Before making an offer on your parents' home or beginning negotiations with your siblings or other relatives with the same goal in mind, set your feelings aside, carefully review the inspection report and, perhaps most importantly, consider the information as if you have no attachment to the house.

Apter advises viewing the purchase as a business proposition. "If you put emotion into it, then you're not going to be able to make clear decisions for yourself," he says.

"My dad was very sick for most of my life, so there were a lot of sad memories there."

When Samantha Getsinger's mother mentioned she was going to sell her Bellmawr, New Jersey, home, Getsinger, 30, said, "You have to give it to somebody in the family because this was grandma's house, and then it was yours, and we have to keep that going." Knowing that her father grew up in the house made her sentimental. She had to own the home.

Soon after buying it and settling in, Getsinger's mood changed. "I was depressed being there," she says. "My dad was very sick for most of my life, so there were a lot of sad memories there."

Along with the emotional aspect of buying her childhood home, finances were challenging for Getsinger and her husband during the pandemic. Two years after moving in, they sold the house.

Get Bids for Repairs

While the inspection report will give you a better idea of the amount of work the house requires, you'll still need to know the rehab budget. That's where a licensed contractor comes in.

A complete rehab of an older house is likely to be expensive, so it is especially important to find someone you can rely on to handle the entire job and keep it on time and on budget.


Industry groups such as the National Association of the Remodeling Industry and the National Association of Home Builders offer directories of their members. Reach out for referrals from friends and family, especially if they have recently had similar work done. Local businesses, like paint stores or lumber yards, can provide names of reliable painting contractors and carpenters. You could post your request for a contractor on NextDoor or other local social media.

In any case, take the time to check references — Apter encourages asking for names of current clients, not ones from years ago.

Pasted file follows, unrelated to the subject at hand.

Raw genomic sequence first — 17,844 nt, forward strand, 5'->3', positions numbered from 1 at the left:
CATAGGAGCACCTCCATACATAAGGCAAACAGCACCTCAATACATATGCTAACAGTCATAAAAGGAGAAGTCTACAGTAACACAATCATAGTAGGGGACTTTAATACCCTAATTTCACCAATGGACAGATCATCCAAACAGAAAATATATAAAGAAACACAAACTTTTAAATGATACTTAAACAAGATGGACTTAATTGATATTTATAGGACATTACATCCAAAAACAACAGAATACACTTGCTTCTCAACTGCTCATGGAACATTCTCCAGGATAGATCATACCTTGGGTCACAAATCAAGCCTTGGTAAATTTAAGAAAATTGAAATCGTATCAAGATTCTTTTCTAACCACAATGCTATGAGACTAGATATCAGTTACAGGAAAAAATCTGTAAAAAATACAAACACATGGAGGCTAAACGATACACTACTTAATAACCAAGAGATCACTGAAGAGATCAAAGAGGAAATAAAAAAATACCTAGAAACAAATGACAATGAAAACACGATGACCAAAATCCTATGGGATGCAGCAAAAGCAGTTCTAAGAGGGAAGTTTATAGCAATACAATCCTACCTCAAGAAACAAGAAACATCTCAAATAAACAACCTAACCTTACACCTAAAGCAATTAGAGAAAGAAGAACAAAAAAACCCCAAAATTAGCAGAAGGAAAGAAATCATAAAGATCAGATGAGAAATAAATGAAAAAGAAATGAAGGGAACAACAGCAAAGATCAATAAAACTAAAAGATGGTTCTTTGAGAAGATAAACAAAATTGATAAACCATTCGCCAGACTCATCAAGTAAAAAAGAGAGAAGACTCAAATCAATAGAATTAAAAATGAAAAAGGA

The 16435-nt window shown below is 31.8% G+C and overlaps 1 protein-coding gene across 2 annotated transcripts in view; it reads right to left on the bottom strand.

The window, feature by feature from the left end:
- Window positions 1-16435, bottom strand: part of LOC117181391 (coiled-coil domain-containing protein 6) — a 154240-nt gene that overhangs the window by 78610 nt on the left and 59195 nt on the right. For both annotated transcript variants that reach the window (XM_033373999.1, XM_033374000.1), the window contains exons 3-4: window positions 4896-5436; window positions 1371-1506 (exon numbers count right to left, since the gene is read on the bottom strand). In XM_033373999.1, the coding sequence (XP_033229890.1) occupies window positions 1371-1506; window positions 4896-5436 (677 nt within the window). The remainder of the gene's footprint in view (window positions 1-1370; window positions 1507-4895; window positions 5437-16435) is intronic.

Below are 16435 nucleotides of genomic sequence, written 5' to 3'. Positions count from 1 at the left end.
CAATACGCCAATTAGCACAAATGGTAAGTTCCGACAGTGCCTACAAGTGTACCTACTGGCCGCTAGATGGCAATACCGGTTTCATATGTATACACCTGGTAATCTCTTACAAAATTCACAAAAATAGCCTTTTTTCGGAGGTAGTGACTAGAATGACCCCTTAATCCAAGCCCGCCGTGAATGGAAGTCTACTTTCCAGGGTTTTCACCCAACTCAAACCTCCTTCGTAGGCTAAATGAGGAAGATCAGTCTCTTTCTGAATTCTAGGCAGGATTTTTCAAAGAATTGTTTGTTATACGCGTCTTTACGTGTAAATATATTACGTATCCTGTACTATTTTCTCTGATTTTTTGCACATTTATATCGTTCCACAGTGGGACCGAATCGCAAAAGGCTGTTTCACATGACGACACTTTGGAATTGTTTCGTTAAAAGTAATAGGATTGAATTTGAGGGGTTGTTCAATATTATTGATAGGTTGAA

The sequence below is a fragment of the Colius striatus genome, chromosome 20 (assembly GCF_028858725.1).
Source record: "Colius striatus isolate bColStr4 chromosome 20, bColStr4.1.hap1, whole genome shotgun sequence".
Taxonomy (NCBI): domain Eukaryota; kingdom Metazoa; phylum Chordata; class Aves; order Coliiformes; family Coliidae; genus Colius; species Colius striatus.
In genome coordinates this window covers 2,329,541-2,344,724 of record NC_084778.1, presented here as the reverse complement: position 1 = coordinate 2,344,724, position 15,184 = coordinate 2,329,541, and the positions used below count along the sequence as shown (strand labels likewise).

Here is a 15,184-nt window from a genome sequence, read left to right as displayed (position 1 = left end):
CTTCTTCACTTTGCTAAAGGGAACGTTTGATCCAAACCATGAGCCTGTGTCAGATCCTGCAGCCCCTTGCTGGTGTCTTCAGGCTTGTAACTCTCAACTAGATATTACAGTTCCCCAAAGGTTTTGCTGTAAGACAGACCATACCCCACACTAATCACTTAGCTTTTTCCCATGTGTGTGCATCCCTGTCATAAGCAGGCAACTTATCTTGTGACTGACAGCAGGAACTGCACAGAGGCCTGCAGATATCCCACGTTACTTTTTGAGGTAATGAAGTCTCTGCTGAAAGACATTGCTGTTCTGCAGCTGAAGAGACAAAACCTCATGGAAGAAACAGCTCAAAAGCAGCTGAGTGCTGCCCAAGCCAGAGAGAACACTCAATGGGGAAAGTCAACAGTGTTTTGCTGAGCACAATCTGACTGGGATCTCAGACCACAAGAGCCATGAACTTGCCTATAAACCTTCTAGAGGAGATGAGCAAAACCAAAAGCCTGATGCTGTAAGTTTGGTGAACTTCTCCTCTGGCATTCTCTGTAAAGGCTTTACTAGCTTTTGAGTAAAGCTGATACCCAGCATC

Calculate Maintenance and Hidden Costs

Initial repair costs are only one part of the purchase equation. The next is the amount you'll need to maintain the home — utilities, property taxes and unexpected repairs. Even if your parents leave you their house in their will, or it's part of the family trust, determine whether you can afford to live there.

After Shannon Elder's husband retired from the military, the family hoped to move back to her hometown of Littleton, Colorado, but homes were out of their price range. About the same time, her parents decided to downsize. "They offered to sell us their house at a decent price, one that we could afford," says Elder, 47.

They bought the home in 2019, knowing they had to make the basement an open living space for their three kids. "We've been saving up and making little changes here and there," she says.

"I have no intention of leaving. I would love to pass it down to one of the kids if they're in the area and if that makes sense for them."

Fisher found little ways to help her mother overcome the massive change of relocating to the carriage house. They added two bedrooms, two bathrooms, and an elevator. Then, they moved most of her furniture, drapery and other items to make the living room and bedroom look the same as they did in the main house.

The dining room was the one change she didn't make. "My parents bought this house because of the dining room," says Fisher. "I felt like I would be haunted by my dad forever."

If your childhood home evokes vivid memories, from chatter-filled family dinners to rowdy Super Bowl parties in a paneled family room, it's easy to get caught up in the dream of moving back. Living in my childhood home wouldn't be a fit for me, but Fisher couldn't imagine letting go of the legacy.

"I have no intention of leaving," she says of her forever home. "I would love to pass it down to one of the kids if they're in the area and if that makes sense for them."

Lisa Kanarek is a freelance writer. She has written for The New York Times, The Washington Post, Huffington Post, Wired, Reader’s Digest, and CNBC. Read more at or find her on Twitter @lisakanarek. Read More